Obj. 7. The guide is scheduled for production in year 3 of the project after compiling data from the first 2 years of work.
Obj. 8. The web-based program is scheduled for development in year 3 of the project based on data we collect in the first 2 years.
This project has been in progress for about one year, and thus none of the grower-linked milestones have yet been met. However, in the first 2 months of the project (fall 2010), the commercial grower who owns the greenhouses where the research is being conducted observed a two-fold savings in gas consumption in the house with the thermal curtain compared to the unimproved control house. As the project proceeded, based on data generated through this project, it was shown that 23.6 percent less gas was used in the house with the bubble insulation system and 14.2 percent less gas was used in the house with the thermal curtain than in the control house. Of note is that completion of the retrofitting and necessary improvements to the bubble insulation system is ongoing. We anticipate by January 2012 it will be in full operation with all of the technical improvements installed. In December 2011, a consultant from Israel who took part in the original design of the system in Canada, is scheduled to assist us with resolving persistent problems with leakage and controllers for the bubble system.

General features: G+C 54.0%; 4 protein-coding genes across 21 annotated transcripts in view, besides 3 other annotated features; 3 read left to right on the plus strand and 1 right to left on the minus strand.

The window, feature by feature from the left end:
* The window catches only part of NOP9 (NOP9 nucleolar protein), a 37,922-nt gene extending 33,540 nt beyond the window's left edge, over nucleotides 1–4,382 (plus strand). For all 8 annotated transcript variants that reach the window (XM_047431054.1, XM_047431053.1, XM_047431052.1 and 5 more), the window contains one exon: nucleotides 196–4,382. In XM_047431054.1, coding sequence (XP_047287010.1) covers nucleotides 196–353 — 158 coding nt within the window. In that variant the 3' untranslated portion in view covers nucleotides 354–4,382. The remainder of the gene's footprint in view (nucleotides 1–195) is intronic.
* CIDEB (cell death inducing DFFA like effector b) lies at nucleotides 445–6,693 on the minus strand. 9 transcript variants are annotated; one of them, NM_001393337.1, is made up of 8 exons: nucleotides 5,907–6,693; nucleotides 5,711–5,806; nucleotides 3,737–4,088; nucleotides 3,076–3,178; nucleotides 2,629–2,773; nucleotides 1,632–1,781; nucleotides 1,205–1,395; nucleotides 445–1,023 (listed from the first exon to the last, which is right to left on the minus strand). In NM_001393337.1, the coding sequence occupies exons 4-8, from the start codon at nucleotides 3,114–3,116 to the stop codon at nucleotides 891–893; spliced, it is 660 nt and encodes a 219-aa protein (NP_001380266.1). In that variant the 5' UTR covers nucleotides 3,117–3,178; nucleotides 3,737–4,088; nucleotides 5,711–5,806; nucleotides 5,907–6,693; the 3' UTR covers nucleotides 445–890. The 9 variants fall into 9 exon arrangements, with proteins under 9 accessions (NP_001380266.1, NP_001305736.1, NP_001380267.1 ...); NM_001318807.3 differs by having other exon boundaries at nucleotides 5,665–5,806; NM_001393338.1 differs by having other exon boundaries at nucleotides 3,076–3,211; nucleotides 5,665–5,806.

Impacts and Contributions/Outcomes
Despite the additional cost and various problems associated with retrofitting the greenhouses, the cooperating grower has already noticed a significant reduction in gas consumption in the greenhouse with the thermal curtain compared with the unimproved greenhouse. Both of these greenhouses were filled with poinsettias destined for sale during the holidays. As a result of the apparent cost-savings, the grower intends to install a thermal curtain in another greenhouse (at his expense). In addition, for the three test greenhouses, on recommendations from John Bartok, he has invested in insulating the knee walls (side walls from bench height to the floor) with blue foam board backed with plywood, sunken into the soil to a depth of 2 ft. He would never have considered making this improvement if we were not conducting research there, but this improvement alone will reduce his energy use significantly even in the unimproved control greenhouse. The grower plans to install digital thermostats to upgrade his temperature controls in the three experimental greenhouses and a controller to open and close the thermal curtain automatically based on daylight, which should enhance its energy saving effectiveness.